15 years ago, in March 2013, Fidel Castro’s government dealt a hard blow to independent journalism in Cuba, sending 75 dissidents to prison, among them many reporters and columnists.
Journalists such as Raúl Rivero, Adolfo Fernández Saínz and Manuel Vázquez Portal were sent to prison for having exercised their profession, writing articles about the national situation and offering interviews to foreign media.
It appeared that the non-government press had been completely extinguished with that repressive blow, but little by little new voices began to emerge that narrated an Island far from that aligned to the mastheads of the newspapers controlled by the Communist Party.
Fifteen years after that raid against the independent press, the ecosystem of autonomous media has grown and become extremely plural.
New technologies, blogs, digital publications and the timid flexibilizations of Raúl Castro’s government with regards to Internet access have contributed to the growth of independent media.
Thus, magazines that address cultural life have appeared, such as ‘Vistar’, or sports in the style of ‘Play Off’, entrepreneurship as in ‘Negolution’ ,or the world of fashion and good taste like ‘Garbos’.
The information choices have also expanded with the coming of daily publications such as ‘Cubanet’, a pioneer in reporting from the Island, ‘Martinoticias’, ‘Diario de Cuba’ and ’14ymedio’, among others.
The emergence of groups that report the violation of the rights of independent journalists, such as the Association for the Freedom of the Press (APLP), have also represented an important step in telling the world what is happening with news on the Island.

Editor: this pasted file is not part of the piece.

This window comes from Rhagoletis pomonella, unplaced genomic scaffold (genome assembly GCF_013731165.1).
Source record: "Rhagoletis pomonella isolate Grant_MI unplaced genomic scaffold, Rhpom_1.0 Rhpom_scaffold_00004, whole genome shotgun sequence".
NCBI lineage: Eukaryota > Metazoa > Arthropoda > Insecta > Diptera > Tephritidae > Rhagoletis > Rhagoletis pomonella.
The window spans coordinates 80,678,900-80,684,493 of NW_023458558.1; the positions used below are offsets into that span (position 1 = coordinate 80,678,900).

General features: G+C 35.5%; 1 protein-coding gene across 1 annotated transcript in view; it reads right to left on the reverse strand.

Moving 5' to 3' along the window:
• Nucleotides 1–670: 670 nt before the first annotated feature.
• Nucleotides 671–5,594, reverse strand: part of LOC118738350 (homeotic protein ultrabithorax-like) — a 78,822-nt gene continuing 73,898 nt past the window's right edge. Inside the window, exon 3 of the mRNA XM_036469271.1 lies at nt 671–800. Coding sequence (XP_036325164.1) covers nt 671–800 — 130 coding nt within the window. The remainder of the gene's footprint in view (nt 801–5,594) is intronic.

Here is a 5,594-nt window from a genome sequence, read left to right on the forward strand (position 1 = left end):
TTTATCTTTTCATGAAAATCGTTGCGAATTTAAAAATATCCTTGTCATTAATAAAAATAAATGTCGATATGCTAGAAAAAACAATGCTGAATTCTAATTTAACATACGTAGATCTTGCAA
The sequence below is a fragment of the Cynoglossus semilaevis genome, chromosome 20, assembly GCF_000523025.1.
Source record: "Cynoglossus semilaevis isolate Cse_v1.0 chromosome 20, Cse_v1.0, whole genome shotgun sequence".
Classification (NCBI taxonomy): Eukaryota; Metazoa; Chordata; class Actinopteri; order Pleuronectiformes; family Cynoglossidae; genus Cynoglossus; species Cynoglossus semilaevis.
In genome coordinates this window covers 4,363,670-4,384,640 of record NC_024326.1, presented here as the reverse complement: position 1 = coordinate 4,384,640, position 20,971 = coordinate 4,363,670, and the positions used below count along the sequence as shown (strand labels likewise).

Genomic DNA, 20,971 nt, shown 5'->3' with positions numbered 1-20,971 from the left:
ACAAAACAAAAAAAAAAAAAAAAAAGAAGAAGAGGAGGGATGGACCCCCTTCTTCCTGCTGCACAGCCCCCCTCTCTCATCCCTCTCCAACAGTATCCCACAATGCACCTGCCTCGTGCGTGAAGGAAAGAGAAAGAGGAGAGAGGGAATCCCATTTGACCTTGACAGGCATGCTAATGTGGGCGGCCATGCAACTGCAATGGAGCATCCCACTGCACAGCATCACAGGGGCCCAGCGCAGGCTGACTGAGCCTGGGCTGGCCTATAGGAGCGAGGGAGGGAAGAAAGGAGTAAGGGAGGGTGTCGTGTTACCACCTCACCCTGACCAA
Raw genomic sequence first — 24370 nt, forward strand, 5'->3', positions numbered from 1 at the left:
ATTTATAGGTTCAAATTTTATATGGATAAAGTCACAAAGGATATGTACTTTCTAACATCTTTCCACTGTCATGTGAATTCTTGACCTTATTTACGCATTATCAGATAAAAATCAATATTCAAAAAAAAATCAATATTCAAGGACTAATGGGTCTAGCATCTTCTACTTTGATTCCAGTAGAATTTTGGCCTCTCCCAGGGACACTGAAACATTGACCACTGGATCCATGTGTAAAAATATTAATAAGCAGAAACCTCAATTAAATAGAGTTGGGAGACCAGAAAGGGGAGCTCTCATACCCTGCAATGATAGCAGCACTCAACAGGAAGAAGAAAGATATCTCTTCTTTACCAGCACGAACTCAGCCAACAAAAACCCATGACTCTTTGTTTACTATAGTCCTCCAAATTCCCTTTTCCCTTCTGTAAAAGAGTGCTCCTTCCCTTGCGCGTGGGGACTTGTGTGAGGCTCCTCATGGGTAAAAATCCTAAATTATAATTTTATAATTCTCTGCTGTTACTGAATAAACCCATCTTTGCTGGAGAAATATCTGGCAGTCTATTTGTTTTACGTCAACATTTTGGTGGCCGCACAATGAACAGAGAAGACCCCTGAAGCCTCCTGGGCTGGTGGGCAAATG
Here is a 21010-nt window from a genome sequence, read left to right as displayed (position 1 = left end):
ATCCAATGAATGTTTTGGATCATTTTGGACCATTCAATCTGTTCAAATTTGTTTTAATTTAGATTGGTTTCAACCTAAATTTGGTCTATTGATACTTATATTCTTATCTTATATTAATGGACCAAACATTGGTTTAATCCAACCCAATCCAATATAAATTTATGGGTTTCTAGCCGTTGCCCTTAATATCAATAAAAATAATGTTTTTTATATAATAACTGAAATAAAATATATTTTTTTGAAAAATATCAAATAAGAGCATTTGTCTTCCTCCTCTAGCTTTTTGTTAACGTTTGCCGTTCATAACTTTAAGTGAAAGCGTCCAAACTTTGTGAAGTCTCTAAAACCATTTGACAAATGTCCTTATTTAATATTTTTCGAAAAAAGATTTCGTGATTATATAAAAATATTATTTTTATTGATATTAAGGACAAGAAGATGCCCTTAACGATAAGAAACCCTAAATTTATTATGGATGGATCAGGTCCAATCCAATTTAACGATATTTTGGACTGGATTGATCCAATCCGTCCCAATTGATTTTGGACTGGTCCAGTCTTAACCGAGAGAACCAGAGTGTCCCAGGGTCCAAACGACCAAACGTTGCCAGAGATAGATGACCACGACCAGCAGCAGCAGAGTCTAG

In this diversity of media standouts also includes media dedicated to reporting on the life of communities after natural disasters or environmental damage as ‘Periodismo de Barrio’, as well as sites that offer narrative journalism such as ‘El Toque’ and ‘El Estornudo’.
The official response to this expansion, diversification and increase in the quality of the independent press was not long in coming. Unlike in 2003, the government of Raúl Castro has not sentenced reporters to long prison terms, but has censored digital sites, arrested journalists and confiscated their tools of the trade. Sol Basulto and Henry Constantin, above, are among the victims of these practices.
The official press has also been forced to address certain issues it was previously silent about, in the face of evidence that the news is reaching the public through the ‘weekly packet’, illegal satellite dishes and the USB memory sticks.
Today, fifteen years after that ‘Black Spring’ of 2003, and 126 since José Martí founded the newspaper ‘Patria’, the Cuban press is going through difficult but fertile times. Censorship, self-censorship and repression shape much of what is published but every day independent media are breaking the official monopoly on information.
The 14ymedio team is committed to serious journalism that reflects the reality of deep Cuba. Thank you for joining us on this long road. We invite you to continue supporting us, but this time by becoming a member of . Together we can continue to transform journalism in Cuba. 14ymedio